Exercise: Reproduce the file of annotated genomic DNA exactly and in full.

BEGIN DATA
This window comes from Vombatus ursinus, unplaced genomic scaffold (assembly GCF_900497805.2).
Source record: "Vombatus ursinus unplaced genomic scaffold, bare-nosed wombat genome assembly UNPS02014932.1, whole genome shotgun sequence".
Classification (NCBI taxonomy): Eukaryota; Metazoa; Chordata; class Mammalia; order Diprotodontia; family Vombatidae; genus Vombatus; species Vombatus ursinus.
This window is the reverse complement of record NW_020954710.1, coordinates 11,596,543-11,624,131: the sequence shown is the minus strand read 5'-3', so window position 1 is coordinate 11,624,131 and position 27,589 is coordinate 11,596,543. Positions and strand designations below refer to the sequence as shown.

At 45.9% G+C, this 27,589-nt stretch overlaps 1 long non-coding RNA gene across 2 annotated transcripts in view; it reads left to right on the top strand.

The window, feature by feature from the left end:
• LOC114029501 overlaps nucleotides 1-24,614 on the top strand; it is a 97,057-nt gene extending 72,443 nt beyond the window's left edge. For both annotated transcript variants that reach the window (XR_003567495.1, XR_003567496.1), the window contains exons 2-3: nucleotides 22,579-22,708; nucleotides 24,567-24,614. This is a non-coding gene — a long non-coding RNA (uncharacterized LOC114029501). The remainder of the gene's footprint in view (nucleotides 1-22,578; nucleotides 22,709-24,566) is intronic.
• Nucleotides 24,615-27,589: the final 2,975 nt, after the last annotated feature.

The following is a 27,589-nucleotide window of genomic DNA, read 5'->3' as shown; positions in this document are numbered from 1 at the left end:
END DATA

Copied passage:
This window comes from Vombatus ursinus, unplaced genomic scaffold (assembly GCF_900497805.2).
Source record: "Vombatus ursinus unplaced genomic scaffold, bare-nosed wombat genome assembly UNPS02014932.1, whole genome shotgun sequence".
Classification (NCBI taxonomy): Eukaryota; Metazoa; Chordata; class Mammalia; order Diprotodontia; family Vombatidae; genus Vombatus; species Vombatus ursinus.
This window is the reverse complement of record NW_020954710.1, coordinates 11,596,543-11,624,131: the sequence shown is the minus strand read 5'-3', so window position 1 is coordinate 11,624,131 and position 27,589 is coordinate 11,596,543. Positions and strand designations below refer to the sequence as shown.

At 45.9% G+C, this 27,589-nt stretch overlaps 1 long non-coding RNA gene across 2 annotated transcripts in view; it reads left to right on the top strand.

The window, feature by feature from the left end:
• LOC114029501 overlaps nucleotides 1-24,614 on the top strand; it is a 97,057-nt gene extending 72,443 nt beyond the window's left edge. For both annotated transcript variants that reach the window (XR_003567495.1, XR_003567496.1), the window contains exons 2-3: nucleotides 22,579-22,708; nucleotides 24,567-24,614. This is a non-coding gene — a long non-coding RNA (uncharacterized LOC114029501). The remainder of the gene's footprint in view (nucleotides 1-22,578; nucleotides 22,709-24,566) is intronic.
• Nucleotides 24,615-27,589: the final 2,975 nt, after the last annotated feature.

The following is a 27,589-nucleotide window of genomic DNA, read 5'->3' as shown; positions in this document are numbered from 1 at the left end: